They never let me live it down! “Remember when you screamed at the Beatles?” How could I forget?
Bob Dylan’s voice certainly wasn’t for everyone’s taste. Fortunately for those music fans, the trio of Peter, Paul and Mary sang many of his songs. And they actually stayed on key and harmonized. They got short shrift among die-hard Dylan fans for popularizing his protest songs, but they definitely got many more tunes into the mainstream of popular culture than Dylan had.
In 1964 they toured many college campuses, and in that winter they performed at Lewis and Clark College, just five miles from our home. A good friend of my mother’s bought tickets for her three kids and our four and planned to take us. One of Oregon’s few snow storms hit just before and during the concert, but our neighbor was undeterred. Knowing that the concert would go on since it was at a college with a built in resident audience, she promised she would get us there. And she did. Fortunately it was downhill (literally) after the concert and going home was easy.
Having only seen them on television, I was delighted to see them in person. They sang “Blowing in the Wind,” “Lemon Tree,” and their delightful “Puff the Magic Dragon.” Comically enough, later writers would try to put “hidden” meaning into that last song, maintaining that it was about marijuana or about Viet Nam. I remain convinced that it was about a little boy and a dragon.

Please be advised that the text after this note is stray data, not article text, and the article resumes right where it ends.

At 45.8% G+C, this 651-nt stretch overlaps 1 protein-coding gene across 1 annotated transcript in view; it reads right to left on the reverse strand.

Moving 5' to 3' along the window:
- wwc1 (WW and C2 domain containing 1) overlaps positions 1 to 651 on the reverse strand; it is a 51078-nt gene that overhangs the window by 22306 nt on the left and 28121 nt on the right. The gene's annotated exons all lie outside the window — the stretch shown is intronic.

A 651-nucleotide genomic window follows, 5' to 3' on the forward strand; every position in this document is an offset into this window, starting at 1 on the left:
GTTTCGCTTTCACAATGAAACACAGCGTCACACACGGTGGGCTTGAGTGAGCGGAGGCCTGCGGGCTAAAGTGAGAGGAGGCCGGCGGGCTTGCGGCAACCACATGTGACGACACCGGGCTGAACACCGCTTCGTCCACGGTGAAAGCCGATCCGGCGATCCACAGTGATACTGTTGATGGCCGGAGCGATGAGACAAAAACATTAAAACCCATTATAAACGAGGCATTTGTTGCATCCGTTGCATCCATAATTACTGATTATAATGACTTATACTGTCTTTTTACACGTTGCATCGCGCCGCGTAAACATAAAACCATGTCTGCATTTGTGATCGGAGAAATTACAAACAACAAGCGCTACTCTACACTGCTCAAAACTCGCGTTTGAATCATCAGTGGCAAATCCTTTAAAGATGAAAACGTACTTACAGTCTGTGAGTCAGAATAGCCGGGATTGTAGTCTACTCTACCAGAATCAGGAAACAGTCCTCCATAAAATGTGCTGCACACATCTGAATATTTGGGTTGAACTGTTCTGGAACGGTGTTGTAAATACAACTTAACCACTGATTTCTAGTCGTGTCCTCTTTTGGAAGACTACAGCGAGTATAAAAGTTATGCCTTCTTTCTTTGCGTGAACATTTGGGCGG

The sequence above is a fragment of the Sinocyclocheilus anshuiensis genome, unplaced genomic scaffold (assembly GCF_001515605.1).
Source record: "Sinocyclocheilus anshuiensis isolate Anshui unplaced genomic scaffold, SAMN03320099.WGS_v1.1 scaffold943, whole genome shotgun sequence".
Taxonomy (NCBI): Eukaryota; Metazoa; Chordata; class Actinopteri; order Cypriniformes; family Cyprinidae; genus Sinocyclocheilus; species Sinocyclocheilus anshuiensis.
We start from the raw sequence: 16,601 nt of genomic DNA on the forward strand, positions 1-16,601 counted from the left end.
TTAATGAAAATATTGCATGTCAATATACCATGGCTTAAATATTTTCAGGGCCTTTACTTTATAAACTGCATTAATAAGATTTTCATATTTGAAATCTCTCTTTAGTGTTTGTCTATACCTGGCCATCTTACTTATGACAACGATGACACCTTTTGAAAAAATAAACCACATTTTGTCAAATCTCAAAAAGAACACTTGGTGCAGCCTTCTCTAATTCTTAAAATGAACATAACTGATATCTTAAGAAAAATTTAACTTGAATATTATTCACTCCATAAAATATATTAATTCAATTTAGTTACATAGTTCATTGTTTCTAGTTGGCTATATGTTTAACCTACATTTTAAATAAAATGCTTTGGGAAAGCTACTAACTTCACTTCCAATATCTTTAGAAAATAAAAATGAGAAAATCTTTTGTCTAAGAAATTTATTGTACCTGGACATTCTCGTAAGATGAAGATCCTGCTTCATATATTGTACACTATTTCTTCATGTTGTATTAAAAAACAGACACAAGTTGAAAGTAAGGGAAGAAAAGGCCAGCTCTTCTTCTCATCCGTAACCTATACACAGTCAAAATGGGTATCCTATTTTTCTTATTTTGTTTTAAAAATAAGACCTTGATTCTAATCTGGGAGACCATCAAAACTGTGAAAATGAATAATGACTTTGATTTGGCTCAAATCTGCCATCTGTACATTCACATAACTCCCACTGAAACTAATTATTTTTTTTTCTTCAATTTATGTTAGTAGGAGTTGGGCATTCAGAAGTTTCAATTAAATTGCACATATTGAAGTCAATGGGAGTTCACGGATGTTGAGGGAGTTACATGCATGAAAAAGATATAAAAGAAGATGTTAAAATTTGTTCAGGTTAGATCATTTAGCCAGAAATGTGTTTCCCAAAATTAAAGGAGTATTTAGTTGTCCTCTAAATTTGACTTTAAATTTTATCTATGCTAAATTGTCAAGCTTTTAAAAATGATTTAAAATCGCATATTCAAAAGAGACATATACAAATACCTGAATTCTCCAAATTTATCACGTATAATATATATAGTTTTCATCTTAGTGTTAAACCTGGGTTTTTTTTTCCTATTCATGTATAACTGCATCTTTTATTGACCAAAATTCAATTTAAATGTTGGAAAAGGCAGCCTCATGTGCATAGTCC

Soon many would discount Peter, Paul and Mary as being simplistic and naive. Harder edged music would take the stage in the years to come. Still, I have their tunes running through my mind at times, and I can still see Mary Travers shake her long blond hair over her shoulder.
After Kennedy’s assassination in November, 1963 and the near immediate killing of his assassin Lee Harvey Oswald by Jack Ruby, my classmates and I began to take much greater notice of the world around us. Perhaps this was because we were now 16, or perhaps it was the times, but many of us became politically aware for the first time.
Up until now, I had enjoyed folk music, largely consisting of old English and Irish ballads. Now I became aware, first through Baez and Dylan, of the way music could be contemporary social commentary. And that led me to Pete Seeger and his album, pictured above, of freedom songs recorded in June, 1963. I bought this album that winter and listened to it obsessively.